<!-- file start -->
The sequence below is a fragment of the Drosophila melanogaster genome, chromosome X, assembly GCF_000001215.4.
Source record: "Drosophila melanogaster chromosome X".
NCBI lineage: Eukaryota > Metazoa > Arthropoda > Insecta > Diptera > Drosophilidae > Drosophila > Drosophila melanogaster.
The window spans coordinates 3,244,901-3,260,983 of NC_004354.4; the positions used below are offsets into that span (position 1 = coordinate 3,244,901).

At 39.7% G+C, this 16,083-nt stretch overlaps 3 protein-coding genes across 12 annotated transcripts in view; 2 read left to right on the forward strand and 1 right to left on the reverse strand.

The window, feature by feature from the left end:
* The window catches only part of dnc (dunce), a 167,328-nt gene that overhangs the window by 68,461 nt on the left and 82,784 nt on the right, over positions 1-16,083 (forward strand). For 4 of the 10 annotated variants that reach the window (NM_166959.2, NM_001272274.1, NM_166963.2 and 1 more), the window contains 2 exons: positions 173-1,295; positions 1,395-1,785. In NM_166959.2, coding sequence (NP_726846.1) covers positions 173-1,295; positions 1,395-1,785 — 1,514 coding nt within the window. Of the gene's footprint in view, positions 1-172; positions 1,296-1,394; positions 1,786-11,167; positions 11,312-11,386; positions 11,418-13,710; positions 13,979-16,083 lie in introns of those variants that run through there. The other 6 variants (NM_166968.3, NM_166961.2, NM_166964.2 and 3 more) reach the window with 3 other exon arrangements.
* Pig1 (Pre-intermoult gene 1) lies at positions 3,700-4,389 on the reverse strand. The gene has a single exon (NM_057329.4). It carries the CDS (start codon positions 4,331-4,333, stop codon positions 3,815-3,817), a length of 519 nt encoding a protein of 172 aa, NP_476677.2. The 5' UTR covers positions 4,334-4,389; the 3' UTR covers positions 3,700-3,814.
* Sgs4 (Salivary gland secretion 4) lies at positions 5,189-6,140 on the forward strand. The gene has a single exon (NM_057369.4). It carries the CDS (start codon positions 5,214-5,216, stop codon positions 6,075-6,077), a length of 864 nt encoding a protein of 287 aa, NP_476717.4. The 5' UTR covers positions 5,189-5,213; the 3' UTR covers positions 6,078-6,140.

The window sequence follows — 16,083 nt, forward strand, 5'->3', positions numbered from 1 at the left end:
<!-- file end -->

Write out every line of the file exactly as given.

The sequence below is a fragment of the Drosophila melanogaster genome, chromosome X, assembly GCF_000001215.4.
Source record: "Drosophila melanogaster chromosome X".
NCBI lineage: Eukaryota > Metazoa > Arthropoda > Insecta > Diptera > Drosophilidae > Drosophila > Drosophila melanogaster.
The window spans coordinates 3,244,901-3,260,983 of NC_004354.4; the positions used below are offsets into that span (position 1 = coordinate 3,244,901).

At 39.7% G+C, this 16,083-nt stretch overlaps 3 protein-coding genes across 12 annotated transcripts in view; 2 read left to right on the forward strand and 1 right to left on the reverse strand.

The window, feature by feature from the left end:
* The window catches only part of dnc (dunce), a 167,328-nt gene that overhangs the window by 68,461 nt on the left and 82,784 nt on the right, over positions 1-16,083 (forward strand). For 4 of the 10 annotated variants that reach the window (NM_166959.2, NM_001272274.1, NM_166963.2 and 1 more), the window contains 2 exons: positions 173-1,295; positions 1,395-1,785. In NM_166959.2, coding sequence (NP_726846.1) covers positions 173-1,295; positions 1,395-1,785 — 1,514 coding nt within the window. Of the gene's footprint in view, positions 1-172; positions 1,296-1,394; positions 1,786-11,167; positions 11,312-11,386; positions 11,418-13,710; positions 13,979-16,083 lie in introns of those variants that run through there. The other 6 variants (NM_166968.3, NM_166961.2, NM_166964.2 and 3 more) reach the window with 3 other exon arrangements.
* Pig1 (Pre-intermoult gene 1) lies at positions 3,700-4,389 on the reverse strand. The gene has a single exon (NM_057329.4). It carries the CDS (start codon positions 4,331-4,333, stop codon positions 3,815-3,817), a length of 519 nt encoding a protein of 172 aa, NP_476677.2. The 5' UTR covers positions 4,334-4,389; the 3' UTR covers positions 3,700-3,814.
* Sgs4 (Salivary gland secretion 4) lies at positions 5,189-6,140 on the forward strand. The gene has a single exon (NM_057369.4). It carries the CDS (start codon positions 5,214-5,216, stop codon positions 6,075-6,077), a length of 864 nt encoding a protein of 287 aa, NP_476717.4. The 5' UTR covers positions 5,189-5,213; the 3' UTR covers positions 6,078-6,140.

The window sequence follows — 16,083 nt, forward strand, 5'->3', positions numbered from 1 at the left end: